Refinance your private student loans while rates are low

It’s not recommended that you refinance your federal loans now, since doing so would disqualify you from federal protections like income-driven repayment plans, zero-interest forbearance and possible student loan forgiveness. But if you have private student loans, it’s smart to refinance now since rates are historically low.

Student loan interest rates reached record lows in June 2021, according to data from Credible. The average interest rate on a 10-year loan plummeted to an all-time low of 3.50% among borrowers with a credit score of 720 or higher who refinanced their loans on Credible. Rates for 5-year variable-rate loans fell to 2.88%, which is the lowest they’ve been in all of 2021. 

If you’re able to secure a lower interest rate on your private student loans, you may be able to lower your monthly payment, pay off your debt faster and save money on interest over the life of your loan. 

You can see estimated interest rates in the table below. When you’re ready to begin refinancing your student loans, compare rates on an online loan marketplace like Credible to make sure you’re getting the lowest possible interest rate for your situation.

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Set aside the extra money for when payments resume

Coronavirus loan forbearance provided a much-needed break for some borrowers who couldn’t have otherwise made their monthly payments. But forbearance may not have been totally necessary for all borrowers, and it may be possible to increase your savings so you’re prepared for loan repayment to resume.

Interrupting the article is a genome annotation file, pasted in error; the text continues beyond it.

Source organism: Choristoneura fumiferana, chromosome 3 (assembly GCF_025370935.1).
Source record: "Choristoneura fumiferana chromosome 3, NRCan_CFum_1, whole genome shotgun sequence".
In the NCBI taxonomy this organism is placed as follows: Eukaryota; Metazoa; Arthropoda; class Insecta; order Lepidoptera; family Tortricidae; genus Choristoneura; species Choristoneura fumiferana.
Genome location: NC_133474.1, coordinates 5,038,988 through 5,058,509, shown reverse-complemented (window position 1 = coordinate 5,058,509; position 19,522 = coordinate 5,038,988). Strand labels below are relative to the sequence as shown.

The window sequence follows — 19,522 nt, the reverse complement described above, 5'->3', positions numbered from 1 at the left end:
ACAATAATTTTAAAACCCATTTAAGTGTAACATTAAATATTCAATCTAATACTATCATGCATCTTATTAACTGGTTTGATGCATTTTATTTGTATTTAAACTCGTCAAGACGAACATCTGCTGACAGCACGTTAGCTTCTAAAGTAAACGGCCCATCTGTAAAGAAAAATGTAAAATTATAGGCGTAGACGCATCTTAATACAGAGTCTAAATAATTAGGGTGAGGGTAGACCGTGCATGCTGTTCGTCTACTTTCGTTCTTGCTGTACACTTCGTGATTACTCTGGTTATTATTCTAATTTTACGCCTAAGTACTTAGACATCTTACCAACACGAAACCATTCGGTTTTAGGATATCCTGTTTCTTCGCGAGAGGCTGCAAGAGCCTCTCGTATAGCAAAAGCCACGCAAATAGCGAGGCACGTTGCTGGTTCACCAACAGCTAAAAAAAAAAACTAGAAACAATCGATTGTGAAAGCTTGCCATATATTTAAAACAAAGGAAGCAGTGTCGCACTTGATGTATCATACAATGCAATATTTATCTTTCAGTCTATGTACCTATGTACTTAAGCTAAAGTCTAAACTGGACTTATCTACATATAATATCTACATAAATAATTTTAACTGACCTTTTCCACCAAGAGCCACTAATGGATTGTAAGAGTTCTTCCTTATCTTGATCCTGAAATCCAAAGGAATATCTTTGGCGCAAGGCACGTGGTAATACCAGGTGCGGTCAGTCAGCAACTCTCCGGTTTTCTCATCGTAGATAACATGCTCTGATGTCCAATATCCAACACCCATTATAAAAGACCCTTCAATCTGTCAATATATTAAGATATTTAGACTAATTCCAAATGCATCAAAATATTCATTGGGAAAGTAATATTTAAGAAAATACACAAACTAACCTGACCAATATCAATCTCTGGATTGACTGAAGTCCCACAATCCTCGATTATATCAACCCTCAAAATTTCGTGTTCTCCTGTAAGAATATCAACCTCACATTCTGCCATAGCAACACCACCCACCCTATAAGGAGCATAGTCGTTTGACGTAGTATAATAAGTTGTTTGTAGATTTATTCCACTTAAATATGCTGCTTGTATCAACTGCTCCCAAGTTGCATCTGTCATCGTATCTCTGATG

If possible, you could also consider continuing making payments on your federal student loans to pay down the principal balance while interest rates are at 0%. This can save you money on interest over the life of your loan and help you pay off your college debt faster. 

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Research additional federal loan forbearance programs

The current payment pause automatically applies to all federal student loan borrowers, but there are additional ways to pause your student loan payments upon request. See if you qualify for any of the following federal programs:

  • Unemployment forbearance: Unemployed federal student loan borrowers can request that their loans be deferred for up to 36 months. During this period, interest is typically not charged on subsidized loans, but it is always charged on unsubsidized loans, such as PLUS loans.
  • Economic hardship forbearance: If you’re employed but you’re still having trouble making your federal student loan payments, you can apply to have your loans deferred due to economic hardship. This comes with the same terms as unemployment forbearance, but it may be more difficult to obtain.
  • Income-driven repayment plans: Borrowers who don’t qualify for student loan deferment can consider enrolling in an income-driven repayment plan, which caps your monthly payment at a percentage of your income, generally about 10-20%.

If you’re still not sure what to do with your student loans, get in touch with an experienced loan officer at Credible who can help you figure out the best course of action.

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Have a finance-related question, but don’t know who to ask? Email The Credible Money Expert at moneyexpert@credible.com and your question might be answered by Credible in our Money Expert column.